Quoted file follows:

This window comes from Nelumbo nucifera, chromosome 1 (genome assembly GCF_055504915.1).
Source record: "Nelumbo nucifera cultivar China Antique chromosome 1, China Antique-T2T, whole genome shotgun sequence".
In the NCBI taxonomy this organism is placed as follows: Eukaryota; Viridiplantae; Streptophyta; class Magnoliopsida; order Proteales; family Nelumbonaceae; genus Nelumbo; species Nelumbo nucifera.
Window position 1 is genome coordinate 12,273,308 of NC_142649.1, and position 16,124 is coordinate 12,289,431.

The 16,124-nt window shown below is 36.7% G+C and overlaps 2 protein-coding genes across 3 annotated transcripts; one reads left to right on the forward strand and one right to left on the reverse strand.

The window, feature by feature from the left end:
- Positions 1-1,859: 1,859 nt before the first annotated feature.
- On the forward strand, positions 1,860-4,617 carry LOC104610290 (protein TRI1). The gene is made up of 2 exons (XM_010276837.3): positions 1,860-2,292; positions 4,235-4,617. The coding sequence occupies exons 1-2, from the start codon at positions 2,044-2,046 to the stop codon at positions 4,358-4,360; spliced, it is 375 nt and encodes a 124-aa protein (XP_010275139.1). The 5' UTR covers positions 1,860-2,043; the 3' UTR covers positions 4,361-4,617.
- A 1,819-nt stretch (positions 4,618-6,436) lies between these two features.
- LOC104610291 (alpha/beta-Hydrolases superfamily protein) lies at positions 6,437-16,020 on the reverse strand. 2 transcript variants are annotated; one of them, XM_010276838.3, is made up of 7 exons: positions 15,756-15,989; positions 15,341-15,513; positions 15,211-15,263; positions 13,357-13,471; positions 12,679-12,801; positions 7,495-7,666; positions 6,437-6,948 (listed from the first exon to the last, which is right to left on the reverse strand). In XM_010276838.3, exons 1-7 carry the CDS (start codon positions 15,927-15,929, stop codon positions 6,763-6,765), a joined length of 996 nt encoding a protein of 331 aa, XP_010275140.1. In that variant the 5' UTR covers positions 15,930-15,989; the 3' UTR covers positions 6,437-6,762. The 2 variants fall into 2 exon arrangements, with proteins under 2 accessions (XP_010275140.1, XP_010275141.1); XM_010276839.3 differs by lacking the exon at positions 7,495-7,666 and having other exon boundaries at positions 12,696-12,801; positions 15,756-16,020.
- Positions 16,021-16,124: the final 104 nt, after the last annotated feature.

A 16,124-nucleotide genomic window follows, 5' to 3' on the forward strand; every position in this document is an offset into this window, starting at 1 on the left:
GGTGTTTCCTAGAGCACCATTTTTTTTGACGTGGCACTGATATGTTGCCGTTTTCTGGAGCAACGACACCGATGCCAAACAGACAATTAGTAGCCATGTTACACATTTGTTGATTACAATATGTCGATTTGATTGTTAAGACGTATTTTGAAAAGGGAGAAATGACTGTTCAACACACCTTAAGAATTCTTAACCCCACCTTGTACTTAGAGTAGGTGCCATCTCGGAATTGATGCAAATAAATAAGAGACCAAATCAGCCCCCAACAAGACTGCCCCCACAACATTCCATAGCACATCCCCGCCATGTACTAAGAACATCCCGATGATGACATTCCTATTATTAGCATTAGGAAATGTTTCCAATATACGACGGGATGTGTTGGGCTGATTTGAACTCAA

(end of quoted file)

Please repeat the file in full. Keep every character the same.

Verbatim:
This window comes from Nelumbo nucifera, chromosome 1 (genome assembly GCF_055504915.1).
Source record: "Nelumbo nucifera cultivar China Antique chromosome 1, China Antique-T2T, whole genome shotgun sequence".
In the NCBI taxonomy this organism is placed as follows: Eukaryota; Viridiplantae; Streptophyta; class Magnoliopsida; order Proteales; family Nelumbonaceae; genus Nelumbo; species Nelumbo nucifera.
Window position 1 is genome coordinate 12,273,308 of NC_142649.1, and position 16,124 is coordinate 12,289,431.

The 16,124-nt window shown below is 36.7% G+C and overlaps 2 protein-coding genes across 3 annotated transcripts; one reads left to right on the forward strand and one right to left on the reverse strand.

The window, feature by feature from the left end:
- Positions 1-1,859: 1,859 nt before the first annotated feature.
- On the forward strand, positions 1,860-4,617 carry LOC104610290 (protein TRI1). The gene is made up of 2 exons (XM_010276837.3): positions 1,860-2,292; positions 4,235-4,617. The coding sequence occupies exons 1-2, from the start codon at positions 2,044-2,046 to the stop codon at positions 4,358-4,360; spliced, it is 375 nt and encodes a 124-aa protein (XP_010275139.1). The 5' UTR covers positions 1,860-2,043; the 3' UTR covers positions 4,361-4,617.
- A 1,819-nt stretch (positions 4,618-6,436) lies between these two features.
- LOC104610291 (alpha/beta-Hydrolases superfamily protein) lies at positions 6,437-16,020 on the reverse strand. 2 transcript variants are annotated; one of them, XM_010276838.3, is made up of 7 exons: positions 15,756-15,989; positions 15,341-15,513; positions 15,211-15,263; positions 13,357-13,471; positions 12,679-12,801; positions 7,495-7,666; positions 6,437-6,948 (listed from the first exon to the last, which is right to left on the reverse strand). In XM_010276838.3, exons 1-7 carry the CDS (start codon positions 15,927-15,929, stop codon positions 6,763-6,765), a joined length of 996 nt encoding a protein of 331 aa, XP_010275140.1. In that variant the 5' UTR covers positions 15,930-15,989; the 3' UTR covers positions 6,437-6,762. The 2 variants fall into 2 exon arrangements, with proteins under 2 accessions (XP_010275140.1, XP_010275141.1); XM_010276839.3 differs by lacking the exon at positions 7,495-7,666 and having other exon boundaries at positions 12,696-12,801; positions 15,756-16,020.
- Positions 16,021-16,124: the final 104 nt, after the last annotated feature.

A 16,124-nucleotide genomic window follows, 5' to 3' on the forward strand; every position in this document is an offset into this window, starting at 1 on the left:
GGTGTTTCCTAGAGCACCATTTTTTTTGACGTGGCACTGATATGTTGCCGTTTTCTGGAGCAACGACACCGATGCCAAACAGACAATTAGTAGCCATGTTACACATTTGTTGATTACAATATGTCGATTTGATTGTTAAGACGTATTTTGAAAAGGGAGAAATGACTGTTCAACACACCTTAAGAATTCTTAACCCCACCTTGTACTTAGAGTAGGTGCCATCTCGGAATTGATGCAAATAAATAAGAGACCAAATCAGCCCCCAACAAGACTGCCCCCACAACATTCCATAGCACATCCCCGCCATGTACTAAGAACATCCCGATGATGACATTCCTATTATTAGCATTAGGAAATGTTTCCAATATACGACGGGATGTGTTGGGCTGATTTGAACTCAA